I don’t get all crazy and drink gallons of water like most of the gurus and health professionals recommend. But, I do eat foods high in water content and drink between 16-24 ounces of water per day. There are days when I drink more, depending on my need, but drinking much more than this, and it seems to just work its way right back out and suddenly I am running to the bathroom every 20 minutes…
Do, choose water with meals instead of calorie-heavy beverages like soda or milk.
Do, drink a small glass of water when you feel hungry between meals. We often confuse thirst for hunger.
No. 7 – Limit Caffeinated Beverages to One Per Day (because lazy girl’s like to sleep).
Getting good quality sleep is important for your overall health, and it is something that I am really, really horrible at. Don’t get me wrong, I love sleep. But, I also love a well-brewed cup of coffee.
I have never had problems falling asleep, or usually staying asleep, so I never considered how my love of coffee was actually hurting me. It wasn’t until I made the effort to cut it down to one cup of coffee per day (instead of 2 or 3) that I noticed how much better I slept and how much more rested I was.
No. 8 – Build a Foundation Meal Plan to Default to When you Don’t Feel Like Planning
The single reason why this go-around has been successful for me is that I put together a single day food plan of foods that I both love and that are nutritionally beneficial. This is used as my default meal plan, so it has to be foods that I truly enjoy since my lazy self will often not feel like putting the effort in to plan new things to eat.
Of course, I can stray from this meal plan as long as I plan comparable substitutes. But, that takes a lot of effort to do regularly, so I usually mix in a few changes throughout the week, but mostly stick to my foundation meal plan.
I will save the specifics and examples for how I created my foundation meal plan for another post in this series.
No. 9 – You Can’t Supplement Good Nutrition.
There are stores dedicated to selling various nutritional supplements, but don’t waste your money. If your diet is not balanced, you may not be able to absorb and use those nutrients anyways so what would be the point of taking the vitamin?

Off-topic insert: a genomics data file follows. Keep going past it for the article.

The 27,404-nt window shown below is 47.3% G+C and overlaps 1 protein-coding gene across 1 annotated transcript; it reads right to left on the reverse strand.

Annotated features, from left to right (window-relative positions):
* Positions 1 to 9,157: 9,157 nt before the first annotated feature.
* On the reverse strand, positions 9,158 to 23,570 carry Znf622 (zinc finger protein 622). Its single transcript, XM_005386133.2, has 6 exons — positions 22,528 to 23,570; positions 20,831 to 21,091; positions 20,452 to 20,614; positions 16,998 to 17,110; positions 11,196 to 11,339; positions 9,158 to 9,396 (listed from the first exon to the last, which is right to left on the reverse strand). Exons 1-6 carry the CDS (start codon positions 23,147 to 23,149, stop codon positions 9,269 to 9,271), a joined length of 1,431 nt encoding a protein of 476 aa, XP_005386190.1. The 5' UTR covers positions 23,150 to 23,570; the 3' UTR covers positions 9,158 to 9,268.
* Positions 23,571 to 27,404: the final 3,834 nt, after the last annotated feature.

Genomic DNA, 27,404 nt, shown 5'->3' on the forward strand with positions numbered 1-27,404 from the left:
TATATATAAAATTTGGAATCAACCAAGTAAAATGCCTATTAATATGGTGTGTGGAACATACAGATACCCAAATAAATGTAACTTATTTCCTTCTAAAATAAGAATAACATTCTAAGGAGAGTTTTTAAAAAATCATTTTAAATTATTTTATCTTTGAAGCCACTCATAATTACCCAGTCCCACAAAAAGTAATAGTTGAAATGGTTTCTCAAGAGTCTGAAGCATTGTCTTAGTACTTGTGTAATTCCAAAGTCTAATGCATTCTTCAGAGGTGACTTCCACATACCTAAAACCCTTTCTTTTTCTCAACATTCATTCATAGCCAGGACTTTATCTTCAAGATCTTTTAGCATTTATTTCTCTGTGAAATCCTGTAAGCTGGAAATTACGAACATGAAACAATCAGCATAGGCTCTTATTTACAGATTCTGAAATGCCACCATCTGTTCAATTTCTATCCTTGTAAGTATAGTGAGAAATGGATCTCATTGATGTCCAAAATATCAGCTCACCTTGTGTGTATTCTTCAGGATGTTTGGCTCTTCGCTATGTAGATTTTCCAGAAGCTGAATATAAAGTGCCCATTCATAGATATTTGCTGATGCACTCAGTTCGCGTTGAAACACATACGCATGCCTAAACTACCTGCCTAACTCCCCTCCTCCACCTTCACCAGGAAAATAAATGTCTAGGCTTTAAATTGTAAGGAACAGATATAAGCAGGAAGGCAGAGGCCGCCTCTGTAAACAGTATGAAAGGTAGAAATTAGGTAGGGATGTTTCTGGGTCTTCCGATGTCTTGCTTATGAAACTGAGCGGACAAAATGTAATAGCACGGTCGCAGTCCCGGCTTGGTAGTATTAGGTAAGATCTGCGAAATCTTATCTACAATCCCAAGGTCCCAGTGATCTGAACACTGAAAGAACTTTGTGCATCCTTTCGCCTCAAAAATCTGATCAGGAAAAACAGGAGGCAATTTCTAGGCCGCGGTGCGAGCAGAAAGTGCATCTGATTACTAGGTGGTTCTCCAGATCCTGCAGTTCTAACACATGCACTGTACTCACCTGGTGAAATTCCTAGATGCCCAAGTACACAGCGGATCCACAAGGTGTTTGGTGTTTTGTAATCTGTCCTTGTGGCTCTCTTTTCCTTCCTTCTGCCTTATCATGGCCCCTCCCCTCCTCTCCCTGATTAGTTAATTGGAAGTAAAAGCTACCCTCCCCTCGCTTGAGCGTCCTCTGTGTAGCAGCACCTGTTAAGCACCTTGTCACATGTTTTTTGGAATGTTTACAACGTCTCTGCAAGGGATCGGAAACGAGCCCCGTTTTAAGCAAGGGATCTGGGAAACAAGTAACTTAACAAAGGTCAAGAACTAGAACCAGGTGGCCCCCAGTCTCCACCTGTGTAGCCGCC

When you put together your foundation meal plan, start with focus foods and include as many as you can fit into your day. Focus foods, coming in more detail in my next post, are essentially foods that are deemed to be super-healthy, providing a plethora of healthful benefits.
These foods will help you fill nutritional gaps that will better enable your body to absorb the nutrients in the foods that you are eating, making the need for a supplement vitamin probably unnecessary.
I still take a supplement for B12 and Omega-3’s because I don’t buy organic, grass-fed beef as often as I would like and I don’t care for fish. But, depending on what foods you like to eat, you may not even need to supplement those.
No 10. – For the Love of God, Please No ‘Diet’ Foods.
Somewhere in the last twenty years, food manufacturers have become really good at convincing the general public that you need to buy their lower fat, lower calorie (i.e. super-processed) garbage because the actual (real) food that it started as will make you fat.
This is a flat-out lie whose only purpose is to convince you that you need to spend more money on their product (at the expense of your taste buds) or you will get fat.
I refuse to eat ‘diet’ versions of foods. Most of them contain a bunch of icky chemicals to mimic the taste of the food after they have taken everything nutritious out of them. Do yourself (and your taste buds) a favor. Learn how to eat the right combinations and servings of real food instead of taking the easy way out a cutting a few calories by buying the ‘diet’ version.
Remember that you want to focus on eating cleaner, less processed foods. So, please tell me, which cow produces the fat-free milk so I can make some fat-free cheese? None, because that garbage is not even edible. Also, you are not doing any favors for yourself by choosing the diet soda, and the cookies aren’t any healthier for you if they have no taste…err, I mean if they are ‘fat-free’.